Archive for the ‘heavyduty’ Category

The UI Implications of Having a Big Finger

January 30, 2010

Among the settings that a user of my Twitter app, ThrededTweet, can adjust are the number of tweets that should be loaded at one time, and the time interval that should pass between reloads.  For the former, the allowed values are between 20 and 200, while for the latter it’s between 0 and 60 minutes.  These values are adjusted with a slider on the “Settings” page.

Currently (version 1.1.2 and earlier), the sliders behave in a purely linear manner. That is, the distance you have to slide the slider is the same to go from 5 minutes to 6 minutes, as it is to go from 55 minutes to 56 minutes. While this works well in the iPhone simulator, where user interface elements are manipulated with a mouse, on an actual iPhone I’ve discovered that it’s a different story. I’m 6’5″, with hands to match, and I’ve found it difficult to exercise the fine amount of control needed to hit a value precisely. If I want to reload every 5 minutes, sometimes I’ll end up with 4 minutes or 6 minutes.

In version 1.2.0, the sliders are still there, but after having a realization about usage, I’ve modified how they’re handled in a way that improves usability quite a bit. The realization is that, most of the time, people will be more concerned about hitting small values precisely than they will about hitting large values. Many people will want to select between a reload every minute vs. every two minutes, while few if any will be concerned about accurately selecting between 55 minutes and 56 minutes.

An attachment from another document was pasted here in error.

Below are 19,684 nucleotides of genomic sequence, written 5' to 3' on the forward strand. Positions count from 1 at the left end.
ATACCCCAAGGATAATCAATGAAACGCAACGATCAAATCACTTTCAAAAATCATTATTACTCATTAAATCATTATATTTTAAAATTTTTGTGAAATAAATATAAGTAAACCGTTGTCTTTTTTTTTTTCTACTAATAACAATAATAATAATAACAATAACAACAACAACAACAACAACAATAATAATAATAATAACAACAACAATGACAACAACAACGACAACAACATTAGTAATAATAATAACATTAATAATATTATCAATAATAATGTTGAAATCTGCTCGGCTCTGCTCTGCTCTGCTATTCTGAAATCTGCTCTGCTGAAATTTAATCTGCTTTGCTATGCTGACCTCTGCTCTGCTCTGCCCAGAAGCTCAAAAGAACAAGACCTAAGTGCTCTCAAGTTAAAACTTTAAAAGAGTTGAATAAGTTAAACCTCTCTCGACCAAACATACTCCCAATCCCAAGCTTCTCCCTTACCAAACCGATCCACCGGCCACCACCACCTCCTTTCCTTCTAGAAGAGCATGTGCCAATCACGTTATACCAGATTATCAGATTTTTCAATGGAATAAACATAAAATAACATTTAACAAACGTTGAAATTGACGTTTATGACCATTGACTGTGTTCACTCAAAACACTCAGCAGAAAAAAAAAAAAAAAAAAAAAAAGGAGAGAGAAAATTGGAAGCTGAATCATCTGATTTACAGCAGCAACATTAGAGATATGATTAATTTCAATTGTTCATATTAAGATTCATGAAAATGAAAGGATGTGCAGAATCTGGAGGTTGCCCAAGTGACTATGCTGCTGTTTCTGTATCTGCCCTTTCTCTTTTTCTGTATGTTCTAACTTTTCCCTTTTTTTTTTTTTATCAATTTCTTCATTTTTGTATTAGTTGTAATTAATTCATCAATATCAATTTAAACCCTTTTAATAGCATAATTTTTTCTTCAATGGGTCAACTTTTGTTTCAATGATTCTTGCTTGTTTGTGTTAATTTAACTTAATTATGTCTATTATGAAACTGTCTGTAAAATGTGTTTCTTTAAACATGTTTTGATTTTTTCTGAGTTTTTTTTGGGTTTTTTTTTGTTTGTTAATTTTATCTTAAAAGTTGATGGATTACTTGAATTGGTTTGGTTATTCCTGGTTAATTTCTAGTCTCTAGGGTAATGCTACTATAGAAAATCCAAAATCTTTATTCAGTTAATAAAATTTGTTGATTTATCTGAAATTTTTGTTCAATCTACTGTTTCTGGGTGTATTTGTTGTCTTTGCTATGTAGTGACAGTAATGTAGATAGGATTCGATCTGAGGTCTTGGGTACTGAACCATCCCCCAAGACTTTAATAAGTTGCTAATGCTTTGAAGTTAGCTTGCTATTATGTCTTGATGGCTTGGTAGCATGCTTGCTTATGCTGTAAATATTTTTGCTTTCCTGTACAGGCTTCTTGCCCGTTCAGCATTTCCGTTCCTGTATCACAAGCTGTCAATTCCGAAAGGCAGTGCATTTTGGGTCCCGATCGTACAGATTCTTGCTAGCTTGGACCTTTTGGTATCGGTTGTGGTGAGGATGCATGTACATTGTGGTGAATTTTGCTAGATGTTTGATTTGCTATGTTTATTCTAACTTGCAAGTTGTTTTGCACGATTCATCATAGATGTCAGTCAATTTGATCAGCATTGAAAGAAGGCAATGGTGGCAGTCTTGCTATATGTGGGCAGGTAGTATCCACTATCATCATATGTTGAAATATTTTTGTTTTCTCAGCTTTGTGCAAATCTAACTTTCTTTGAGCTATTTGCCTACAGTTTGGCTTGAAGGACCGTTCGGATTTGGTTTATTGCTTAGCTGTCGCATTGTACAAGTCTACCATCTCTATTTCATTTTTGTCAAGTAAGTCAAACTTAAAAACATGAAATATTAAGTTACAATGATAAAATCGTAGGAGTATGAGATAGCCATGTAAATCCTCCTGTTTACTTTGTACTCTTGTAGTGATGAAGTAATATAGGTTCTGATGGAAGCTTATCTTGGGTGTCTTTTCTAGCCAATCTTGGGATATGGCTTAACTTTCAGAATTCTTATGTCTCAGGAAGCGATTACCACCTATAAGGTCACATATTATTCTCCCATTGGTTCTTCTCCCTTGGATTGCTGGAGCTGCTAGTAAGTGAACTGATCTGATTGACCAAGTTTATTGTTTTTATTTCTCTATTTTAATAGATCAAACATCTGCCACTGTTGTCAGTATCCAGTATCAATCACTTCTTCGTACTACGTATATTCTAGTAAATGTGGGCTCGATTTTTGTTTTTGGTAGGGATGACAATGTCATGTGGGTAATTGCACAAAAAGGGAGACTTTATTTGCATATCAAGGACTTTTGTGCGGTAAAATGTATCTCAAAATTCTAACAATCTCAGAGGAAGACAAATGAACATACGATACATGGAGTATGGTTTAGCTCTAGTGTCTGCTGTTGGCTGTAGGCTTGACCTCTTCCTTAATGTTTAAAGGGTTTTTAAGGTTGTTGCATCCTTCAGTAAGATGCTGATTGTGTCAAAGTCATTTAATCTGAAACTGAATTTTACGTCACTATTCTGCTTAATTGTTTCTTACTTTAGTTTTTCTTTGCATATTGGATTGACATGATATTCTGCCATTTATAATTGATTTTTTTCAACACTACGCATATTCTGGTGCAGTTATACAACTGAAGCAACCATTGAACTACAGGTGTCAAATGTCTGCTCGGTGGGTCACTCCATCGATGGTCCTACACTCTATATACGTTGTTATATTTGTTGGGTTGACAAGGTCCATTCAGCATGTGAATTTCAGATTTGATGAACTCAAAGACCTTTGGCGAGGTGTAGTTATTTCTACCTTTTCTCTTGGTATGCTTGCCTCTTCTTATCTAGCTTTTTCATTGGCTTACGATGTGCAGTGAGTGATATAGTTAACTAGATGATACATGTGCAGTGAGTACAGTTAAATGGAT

So as of 1.2.0, slider values are interpreted with an exponential function, rather than a linear function. This gives a lot more sensitivity for small values, at the cost of sensitivity for large values.

If we assume that a slider all the way left has value 0.0, and one all the way to the right has value 1.0, then the reload time can be defined like so:

reloadTime = 10^sliderValue * 6.666666 – 6.666666

For sliderValue=0, this gives a reload time of 0 minutes, while for sliderValue=1, this gives 60 minutes. In Objective-C, this is:

    int reloadTime = round(pow(10.0,reloadTimeSlider.value)*6.6666666-6.6666666);

Going the other way:

    reloadTimeSlider.value = log10((reloadTime+6.6666666)/6.6666666);

For the number of tweets to load, since the range is between 10^0*20 and 10^1*20 (20-200), the formula is simpler:

    int numTweetsToLoad = round(pow(10.0,feedCountSlider.value)*20.0);
    feedCountSlider.value = log10(numTweetsToLoad/20.0);

After making this change, I’ve found these sliders much easier to manipulate accurately on the actual phone.

Advertisements

Handling Ampersand Codes in ThrededTweet

December 21, 2009

One of the architectural issues I’ve been having with ThrededTweet is handling HTML ampersand codes, such as & , ⁁ , etc. ThrededTweet uses a UIWebView instance to display whole tweets, and that handles ampersand codes automatically. But the summaries of tweets that are displayed, such as on the main Feed page, use a UILabel.